Conversion Camp 2014

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For the past decade, the mountain resort industry has circled around the trial and conversion quandary: How do we get more than 15 percent of those who try our sports to stick with them? The first annual Conversion Camp, Mar. 4-6 at Jiminy Peak, Mass., provided some answers. Resorts from across the continent gathered together to share ideas and programs that have moved the conversion needle considerably. The Camp, organized by SAM Magazine and Snow Operating LLC, hosted 90 attendees representing 32 resorts...

 

 

 

 

“Conversion Camp was a call to action,” says SAM publisher Olivia Rowan. “We’ve got a lot of new tools at our disposal that have seen some big successes—it’s just a matter of sharing these stories so the industry can continue to be viable and grow.”

Terrain-based learning (TBL), which is at the core of this success, is not some mere tweak of the traditional learning progression. As Joe Hession of Snow Operating said, tweaking existing systems often leads to only marginal improvement. To create major change, it’s necessary to imagine how an ideal program would look, and then work to bring reality as close to that as possible. That was the theme of the entire Camp.

The program kicked off with a presentation on and discussion of Killington’s groundbreaking free-skis offer to first-time skiers. The deal: complete three days of lessons, receive a free pair of Elan skis. Snowsports director Dave Beckwith and marketing chief Rob Megnin described how the program, limited to the first 400 persons to sign up and complete their package, was sold out by the first of the year. The two also charted the progress and subsequent visits of the 400, and demonstrated the program’s staying power.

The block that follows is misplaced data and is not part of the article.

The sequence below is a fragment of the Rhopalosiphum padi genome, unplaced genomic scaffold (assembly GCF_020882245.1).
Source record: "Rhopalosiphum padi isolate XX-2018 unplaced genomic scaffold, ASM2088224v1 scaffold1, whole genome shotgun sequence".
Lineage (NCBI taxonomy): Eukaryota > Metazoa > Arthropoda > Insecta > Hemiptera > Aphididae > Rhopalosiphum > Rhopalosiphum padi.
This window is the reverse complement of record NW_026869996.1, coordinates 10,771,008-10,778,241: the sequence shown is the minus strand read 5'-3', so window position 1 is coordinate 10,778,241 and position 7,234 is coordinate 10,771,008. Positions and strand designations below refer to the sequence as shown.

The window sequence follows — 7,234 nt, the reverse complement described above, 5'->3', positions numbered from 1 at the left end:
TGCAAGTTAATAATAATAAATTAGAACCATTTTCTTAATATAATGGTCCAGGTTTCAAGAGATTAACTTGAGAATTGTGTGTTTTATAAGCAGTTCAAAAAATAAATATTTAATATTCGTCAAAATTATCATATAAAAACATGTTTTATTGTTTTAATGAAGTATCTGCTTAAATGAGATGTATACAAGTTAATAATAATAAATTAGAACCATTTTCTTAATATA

From there, Snow Operating’s Joe Hession challenged the group with process mapping. Attendees mapped out the exact process and decisions newcomers face as they make their way from the parking lot to the hill. It was an eye-opening look at how complicated that process can be, and how it can be improved. Subsequent sessions showed how to measure the efficiency of this process, and set forth a method for improving it.
Keynote speaker and fun expert Nicole Lazzaro of XEODesign described the “four keys to fun” and explained how well TBL dovetails with those keys. Lazzaro had completed her own small experiment with TBL a week earlier, learning to snowboard at Sierra-at-Tahoe, where she had the chance to compare TBL to traditional lessons on consecutive days. The experience confirmed to her the benefits of TBL from the standpoint of learning through fun: on a scale of 1 to 10, she rated TBL an 11, and traditional teaching a 3.

The following morning gave everyone a chance to experience the revolutionary nature of TBL. Attendees were suited up in gear opposite to what they normally use (shredders went out on skis, skiers went out on boards). They were led through the gearing up process, the initial indoor coaching, and then onto the hill. Expert coaches led the group through a fun series of terrain features designed to teach sliders to stop, slide, turn and even unload from a lift without the usual painful falls and struggles.

In the afternoon, Bartosz Barczynski from Whistler Blackcomb reviewed the success of their Never Ever Days program. This unique package offers free all-day lift, rental (including apparel) and lessons on certain days—during slow periods—and saw a 30 percent conversion rate. The pros in charge of the lessons meet with the never-evers in the rental shop and guide them throughout the entire day. Once on hill, there is a maximum of four in each group. And the day didn’t stop at 2:30. Pros were given beer and ticket vouchers and encouraged to bring their charges to the base area watering hole for some apres unwinding. Over the past two and a half years, the program has cost Whistler about $50,000—but generated $360,000 in ticket, lodging, and other revenue. As Barczynski pointed out, the benefits will continue to accrue for years, too.